British nationals' web activity snooped on by government, even outside of UK

GCHQ headquarters in Gloucestershire, England

The British government still maintains its right to warrantlessly intercept communications, at least according to government documents which were recently obtained by a lawsuit from advocacy group Privacy International.

The documents, which are apparently part of a larger report to be released by Privacy International on Tuesday, assert that the British government has the power and right to intercept the web traffic of British nationals no matter where on the web the communications take place -- whether they be on a site hosted in the United States, like Facebook, or elsewhere in the world.

More importantly, the British government maintains their right to intercept web traffic without a warrant or reasonable cause. According to the documents, such web traffic occurring on sites like Facebook or Twitter, which are hosted outside of the UK, is classified as "external communication." Under British law, all external communication is able to be intercepted even if no wrongdoing is suspected. Internal communication, on the other hand, occurs between two people based in the UK, and can only be intercepted with a government-issued warrant justifying reasonable suspicion.

The approach taken by the British government is slightly different than that of the United States, who became embroiled in a legal battle with Microsoft over their request for the company to release user data stored in a server overseas. Still, British law does not superscede international law, and so the probable snooping of user communications by the British government may land the nation in hot water with other countries, and even companies like Facebook and Twitter, who surely have some significant objections to a major government intercepting traffic on their platform.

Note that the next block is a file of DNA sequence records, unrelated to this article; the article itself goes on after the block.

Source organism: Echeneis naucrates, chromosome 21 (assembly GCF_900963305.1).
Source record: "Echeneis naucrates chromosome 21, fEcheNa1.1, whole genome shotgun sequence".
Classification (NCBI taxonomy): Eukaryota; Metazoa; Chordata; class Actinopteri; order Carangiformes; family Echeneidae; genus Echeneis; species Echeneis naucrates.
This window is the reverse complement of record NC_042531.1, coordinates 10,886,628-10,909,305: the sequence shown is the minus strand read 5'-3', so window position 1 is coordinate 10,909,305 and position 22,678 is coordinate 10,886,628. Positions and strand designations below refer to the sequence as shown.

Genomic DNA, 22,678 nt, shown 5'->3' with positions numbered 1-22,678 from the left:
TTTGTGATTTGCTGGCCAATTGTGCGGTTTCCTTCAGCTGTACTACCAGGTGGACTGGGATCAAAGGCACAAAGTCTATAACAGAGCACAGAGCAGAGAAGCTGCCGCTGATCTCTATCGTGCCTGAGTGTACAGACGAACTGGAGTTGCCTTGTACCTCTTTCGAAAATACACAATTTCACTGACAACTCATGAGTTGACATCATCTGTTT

Source: New York TimesImage via Wikipedia

Report a problem with article
Previous Story

Windows Phone still trails BlackBerry for consumer use in the UK

Next Story

YouView may have to rebrand after losing High Court trademark battle

15 Comments

Commenting is disabled on this article.

hagjohn said,
How many of you from the UK said, during the US spying "scandal", that your gov't didn't spy?
only those not paying attention, snowden showed the five eyes. Us canada uk nz aus spy and trade info. Also tempora. Did u pay attention?

SO basically, if I say tweet someone in the UK and that person tweets me while I'm in the UK does that mean they need a warrant to intercept that communication?

illage3 said,
SO basically, if I say tweet someone in the UK and that person tweets me while I'm in the UK does that mean they need a warrant to intercept that communication?
read the article. Twitter is a US service therefore uk spies on ALL twitter comms

People say 'oh if you encrypt they will surely keep your data', yes they do but they can't read it, they keep your data too but read that.

I've significantly changed my habits online and off just to maintain more privacy.

what surprises me is that people actually thought that its only the NSA in the USA that did this as they were caught via Snowdons whistle blowing.

They are all at it, wake up!

Who leaked this information? Was it Sir Edward Snowden? Also, if that's the GCHQ building, they should sue Apple.

"Still, British law does not superscede international law, and so the probable snooping of user communications by the British government may land the nation in hot water with other countries, and even companies like Facebook and Twitter, who surely have some significant objections to a major government intercepting traffic on their platform."
I'm sure the UK government really cares. No honest, they'll change their laws and everything, immediately disband GCHQ, etc......